What does the idiom "It\'s not rocket science" mean?
The expression It\'s not rocket science is one of the idioms that often finds a place in our literature and enriches our language. However, its meaning is not fully understood, so it is sometimes used in the wrong situations. Please review the explanation carefully for the correct use of the It\'s not rocket science idiom.
Meaning of "It\'s not rocket science"
The idiom 'It's not rocket science' is typically used to express the idea that something is not difficult to understand or do. It suggests that the task or concept in question requires no special training or expertise—what is needed for success amounts to no more than common sense.
The origins of the expression ‘It’s not rocket science’ are unclear. It is likely a modern variation on the saying 'It's not brain surgery', which dates back to the mid-twentieth century. This idiom was likely inspired by the fact that brain surgery is a very precise and difficult medical procedure that requires great skill and intense concentration to perform. Similarly, rocket science is both precise and difficult, as it requires knowledge of physics and mathematics to design, build, and launch rocket-propelled objects. Interestingly, while 'It's not brain surgery' is still used today, 'It's not rocket science' has become far more popular and is used in a variety of contexts.
'It's not rocket science' is a common phrase used casually in conversation by people of all age groups. It is frequently used in a humorous manner, often when one is attempting to make a point about a subject that is not particularly difficult to understand or to do. The phrase can also be used in a sarcastic way, as a way to imply that someone should have been able to figure out something without assistance or extra explanation.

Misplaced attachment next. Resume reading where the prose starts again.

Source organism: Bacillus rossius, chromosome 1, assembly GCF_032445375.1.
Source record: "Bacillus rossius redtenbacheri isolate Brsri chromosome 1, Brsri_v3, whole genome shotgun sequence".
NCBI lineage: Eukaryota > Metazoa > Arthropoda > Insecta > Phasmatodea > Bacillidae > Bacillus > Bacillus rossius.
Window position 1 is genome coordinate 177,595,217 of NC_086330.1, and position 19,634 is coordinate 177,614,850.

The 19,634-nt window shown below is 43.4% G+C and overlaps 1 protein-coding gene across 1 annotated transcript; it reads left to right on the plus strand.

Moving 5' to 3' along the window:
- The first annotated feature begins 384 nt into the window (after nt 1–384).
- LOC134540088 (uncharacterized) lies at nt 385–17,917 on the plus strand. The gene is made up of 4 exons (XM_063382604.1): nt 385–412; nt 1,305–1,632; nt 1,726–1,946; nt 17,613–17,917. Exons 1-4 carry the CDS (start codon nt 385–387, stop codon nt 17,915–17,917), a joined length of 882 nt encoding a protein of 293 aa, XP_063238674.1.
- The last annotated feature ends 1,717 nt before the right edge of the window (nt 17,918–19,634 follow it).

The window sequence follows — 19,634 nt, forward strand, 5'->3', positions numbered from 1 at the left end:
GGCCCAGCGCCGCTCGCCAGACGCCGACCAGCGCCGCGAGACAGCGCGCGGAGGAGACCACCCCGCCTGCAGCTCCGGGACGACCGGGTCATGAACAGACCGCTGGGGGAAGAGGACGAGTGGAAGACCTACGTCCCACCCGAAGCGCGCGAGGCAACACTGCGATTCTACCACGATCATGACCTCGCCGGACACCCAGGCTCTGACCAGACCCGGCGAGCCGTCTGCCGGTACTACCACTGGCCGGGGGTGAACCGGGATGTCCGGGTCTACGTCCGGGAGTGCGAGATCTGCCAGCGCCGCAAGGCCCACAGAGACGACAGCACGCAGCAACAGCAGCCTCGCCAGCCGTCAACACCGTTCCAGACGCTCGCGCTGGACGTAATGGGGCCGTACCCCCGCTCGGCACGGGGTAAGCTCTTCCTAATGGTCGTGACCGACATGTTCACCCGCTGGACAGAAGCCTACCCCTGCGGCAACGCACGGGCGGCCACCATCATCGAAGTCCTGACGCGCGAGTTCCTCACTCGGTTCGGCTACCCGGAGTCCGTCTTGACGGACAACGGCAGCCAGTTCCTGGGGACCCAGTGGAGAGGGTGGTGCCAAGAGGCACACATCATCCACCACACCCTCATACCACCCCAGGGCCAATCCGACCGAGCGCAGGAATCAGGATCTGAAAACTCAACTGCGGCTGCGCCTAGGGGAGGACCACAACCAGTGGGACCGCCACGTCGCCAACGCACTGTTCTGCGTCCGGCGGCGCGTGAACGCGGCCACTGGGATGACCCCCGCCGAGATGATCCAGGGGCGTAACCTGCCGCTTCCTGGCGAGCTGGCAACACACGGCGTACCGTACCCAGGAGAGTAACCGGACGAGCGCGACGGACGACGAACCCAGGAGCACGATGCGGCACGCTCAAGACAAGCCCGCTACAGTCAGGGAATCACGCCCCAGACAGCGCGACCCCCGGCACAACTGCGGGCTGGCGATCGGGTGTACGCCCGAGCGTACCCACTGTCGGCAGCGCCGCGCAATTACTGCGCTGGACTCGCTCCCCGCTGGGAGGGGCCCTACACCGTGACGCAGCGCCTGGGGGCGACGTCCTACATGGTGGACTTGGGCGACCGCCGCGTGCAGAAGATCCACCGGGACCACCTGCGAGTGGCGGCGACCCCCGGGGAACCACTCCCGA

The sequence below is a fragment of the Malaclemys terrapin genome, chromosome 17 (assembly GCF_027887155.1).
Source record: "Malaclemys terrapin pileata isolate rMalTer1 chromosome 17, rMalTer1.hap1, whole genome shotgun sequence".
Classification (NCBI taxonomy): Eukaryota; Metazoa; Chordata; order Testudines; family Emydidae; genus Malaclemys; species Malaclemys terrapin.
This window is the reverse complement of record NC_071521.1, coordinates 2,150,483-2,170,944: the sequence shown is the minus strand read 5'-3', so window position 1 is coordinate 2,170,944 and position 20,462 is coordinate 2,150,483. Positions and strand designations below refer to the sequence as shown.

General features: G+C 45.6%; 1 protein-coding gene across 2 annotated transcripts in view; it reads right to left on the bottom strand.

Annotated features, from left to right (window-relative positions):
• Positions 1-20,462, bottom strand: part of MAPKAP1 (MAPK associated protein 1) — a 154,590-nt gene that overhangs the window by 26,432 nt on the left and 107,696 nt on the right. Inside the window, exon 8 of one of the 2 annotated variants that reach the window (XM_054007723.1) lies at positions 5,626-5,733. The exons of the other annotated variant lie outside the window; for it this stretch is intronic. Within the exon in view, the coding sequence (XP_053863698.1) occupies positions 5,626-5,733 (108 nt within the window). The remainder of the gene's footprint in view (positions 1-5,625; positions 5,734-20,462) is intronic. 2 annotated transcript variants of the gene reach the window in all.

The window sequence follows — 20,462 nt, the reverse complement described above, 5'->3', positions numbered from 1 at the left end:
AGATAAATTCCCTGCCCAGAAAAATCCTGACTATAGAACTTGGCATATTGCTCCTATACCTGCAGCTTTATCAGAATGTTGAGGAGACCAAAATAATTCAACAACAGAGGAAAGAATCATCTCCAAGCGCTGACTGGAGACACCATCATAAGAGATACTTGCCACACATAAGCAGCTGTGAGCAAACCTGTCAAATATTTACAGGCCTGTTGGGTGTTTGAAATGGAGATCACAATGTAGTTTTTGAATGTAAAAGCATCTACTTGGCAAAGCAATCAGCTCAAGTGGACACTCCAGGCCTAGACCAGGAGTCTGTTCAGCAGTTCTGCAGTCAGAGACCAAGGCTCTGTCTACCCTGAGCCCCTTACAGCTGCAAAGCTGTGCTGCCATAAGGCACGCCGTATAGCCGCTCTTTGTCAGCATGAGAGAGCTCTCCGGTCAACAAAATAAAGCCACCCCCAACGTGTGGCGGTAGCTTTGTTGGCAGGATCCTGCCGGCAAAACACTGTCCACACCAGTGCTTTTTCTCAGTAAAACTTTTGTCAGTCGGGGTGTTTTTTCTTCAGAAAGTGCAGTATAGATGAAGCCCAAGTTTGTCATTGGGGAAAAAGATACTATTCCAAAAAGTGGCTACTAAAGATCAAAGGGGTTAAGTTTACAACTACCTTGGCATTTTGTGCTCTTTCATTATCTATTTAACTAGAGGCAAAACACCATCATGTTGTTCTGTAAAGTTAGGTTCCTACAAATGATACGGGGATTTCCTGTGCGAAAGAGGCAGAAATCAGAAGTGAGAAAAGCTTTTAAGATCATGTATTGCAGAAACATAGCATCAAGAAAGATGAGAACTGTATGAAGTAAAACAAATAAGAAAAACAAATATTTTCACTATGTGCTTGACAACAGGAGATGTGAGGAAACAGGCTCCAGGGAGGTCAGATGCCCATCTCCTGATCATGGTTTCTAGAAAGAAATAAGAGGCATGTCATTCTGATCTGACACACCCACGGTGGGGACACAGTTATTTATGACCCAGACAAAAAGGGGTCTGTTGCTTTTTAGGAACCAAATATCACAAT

- “Figuring out how to work the remote isn't rocket science, you know.”
- “You don't need to be a scientist to understand the concept—it's not rocket science.”
- “You don't need me to explain it, it's not rocket science after all.”
Idioms with similar meaning
"Don't judge a book by its cover" is an English idiom that means you shouldn't make assumptions about someone or something based solely on its appearance. In Japanese, the similar idiom is "Hana yori dango," which translates to "Dumplings rather than flowers." This idiom means that substance is more important than appearance.